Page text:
Gabe Jackson is a good player, but Seattle’s decision to tender Phil Haynes for over $2 million and to load the position with options (technically only the Commanders carry more guards on the roster right now than the Seahawks do) suggests that the team could decide to move on for cap reasons.
For now, Jackson is the starter and that’s an advantage.
C—Lloyd Cushenberry III v Austin Blythe
Mile High Huddle called Cushenberry “a mediocre option” at center in June, citing a lack of strength and that he was a “bottom-three” center in 2020. Graham Glasgow has been unable to unseat Cushenberry because of injuries and again, Meinerz hasn’t won that role either.
The end story on Denver’s offensive line is that outside of Bolles, it is in bad shape. Welcome to the Russell Wilson era, Broncos.
Blythe was let go by the Rams in 2021 and no team was all that interested in his services until finally he became insurance for the Kansas City Chiefs and spent most of the year on the bench. He’s at-best adequate, but Gregg Bell cites Blythe as one of the FEW OL standouts in camp so far, which could just mean that he’s a huge upgrade from Ethan Pocic.
Seattle has the better top-end receiving weapons and slightly more stability on the interior of the offensive line. I could have also probably given the left guard advantage to Lewis, but the difference is relatively negligible.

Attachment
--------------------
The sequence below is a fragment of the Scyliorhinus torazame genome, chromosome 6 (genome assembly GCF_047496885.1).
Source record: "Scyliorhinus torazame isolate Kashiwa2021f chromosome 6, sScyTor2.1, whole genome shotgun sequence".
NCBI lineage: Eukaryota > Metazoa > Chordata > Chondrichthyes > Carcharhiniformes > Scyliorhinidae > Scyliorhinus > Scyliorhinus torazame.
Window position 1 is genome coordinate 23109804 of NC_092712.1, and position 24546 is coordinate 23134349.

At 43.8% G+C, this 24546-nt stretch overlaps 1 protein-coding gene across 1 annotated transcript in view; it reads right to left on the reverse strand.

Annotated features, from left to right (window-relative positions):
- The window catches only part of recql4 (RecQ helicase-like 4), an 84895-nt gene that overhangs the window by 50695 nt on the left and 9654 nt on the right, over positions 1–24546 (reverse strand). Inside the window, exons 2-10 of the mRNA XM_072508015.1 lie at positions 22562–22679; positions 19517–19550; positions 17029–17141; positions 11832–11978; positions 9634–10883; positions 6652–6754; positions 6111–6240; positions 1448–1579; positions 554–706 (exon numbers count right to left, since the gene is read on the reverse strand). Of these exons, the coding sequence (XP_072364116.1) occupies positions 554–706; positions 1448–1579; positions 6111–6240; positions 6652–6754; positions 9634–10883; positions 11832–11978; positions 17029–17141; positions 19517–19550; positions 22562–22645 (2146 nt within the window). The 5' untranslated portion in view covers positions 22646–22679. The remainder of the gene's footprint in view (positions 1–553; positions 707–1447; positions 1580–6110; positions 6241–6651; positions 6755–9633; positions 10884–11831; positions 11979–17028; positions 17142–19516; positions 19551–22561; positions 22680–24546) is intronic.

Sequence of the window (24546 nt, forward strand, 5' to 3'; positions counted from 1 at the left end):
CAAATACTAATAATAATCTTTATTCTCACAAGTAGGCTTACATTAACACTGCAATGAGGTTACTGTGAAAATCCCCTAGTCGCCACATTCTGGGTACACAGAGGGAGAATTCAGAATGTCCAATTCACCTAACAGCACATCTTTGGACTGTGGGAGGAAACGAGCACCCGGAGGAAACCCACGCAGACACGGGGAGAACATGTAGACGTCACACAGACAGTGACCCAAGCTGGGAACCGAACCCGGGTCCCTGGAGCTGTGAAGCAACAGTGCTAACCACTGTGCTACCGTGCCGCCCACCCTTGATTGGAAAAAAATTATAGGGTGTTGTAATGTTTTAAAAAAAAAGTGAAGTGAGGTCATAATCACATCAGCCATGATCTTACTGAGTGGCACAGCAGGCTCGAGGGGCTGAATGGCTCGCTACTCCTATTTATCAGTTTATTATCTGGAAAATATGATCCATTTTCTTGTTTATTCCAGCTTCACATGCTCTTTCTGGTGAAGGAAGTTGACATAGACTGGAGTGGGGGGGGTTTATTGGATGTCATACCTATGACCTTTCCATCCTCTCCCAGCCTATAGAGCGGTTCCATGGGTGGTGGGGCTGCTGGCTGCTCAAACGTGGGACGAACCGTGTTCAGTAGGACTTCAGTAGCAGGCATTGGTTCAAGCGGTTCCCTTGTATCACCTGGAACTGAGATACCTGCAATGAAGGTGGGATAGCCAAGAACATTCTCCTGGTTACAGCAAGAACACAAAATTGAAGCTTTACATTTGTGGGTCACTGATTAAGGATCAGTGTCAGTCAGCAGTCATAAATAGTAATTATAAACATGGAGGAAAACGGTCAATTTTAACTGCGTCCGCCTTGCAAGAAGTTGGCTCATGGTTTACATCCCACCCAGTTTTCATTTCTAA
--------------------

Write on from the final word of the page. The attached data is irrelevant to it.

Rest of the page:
Wilson has the all-important LT position, but the Seahawks can’t feel bad about Charles Cross. At all. Denver has better depth at receiver and a more proven backfield at this moment, yet Penny and Walker have a shot to be special too.
Who has the better supporting cast: Wilson or Geno/Lock?
Neither of these teams has a definitive argument for the better supporting cast and a lot of this is dependent on how Hackett and Waldron choose to use their respective personnel groups. Wilson will make his wide receivers look better than they have in the past, while Metcalf and Lockett now take on more responsibility for the success of the Seahawks passing game with a downgrade at quarterback.
If I was Russell Wilson and I could choose Seattle’s offensive with Cross—which is impossible—then I think that is the better supporting cast right now. Given that Seattle’s supporting cast got better because of the Wilson trade though, I believe that he’s in the better situation than if he had stayed with the Seahawks.
What’s your vote? Tell me in the comments.
And don’t forget to vote in the survey: I’ve received over 100 more votes since I said we hit 800!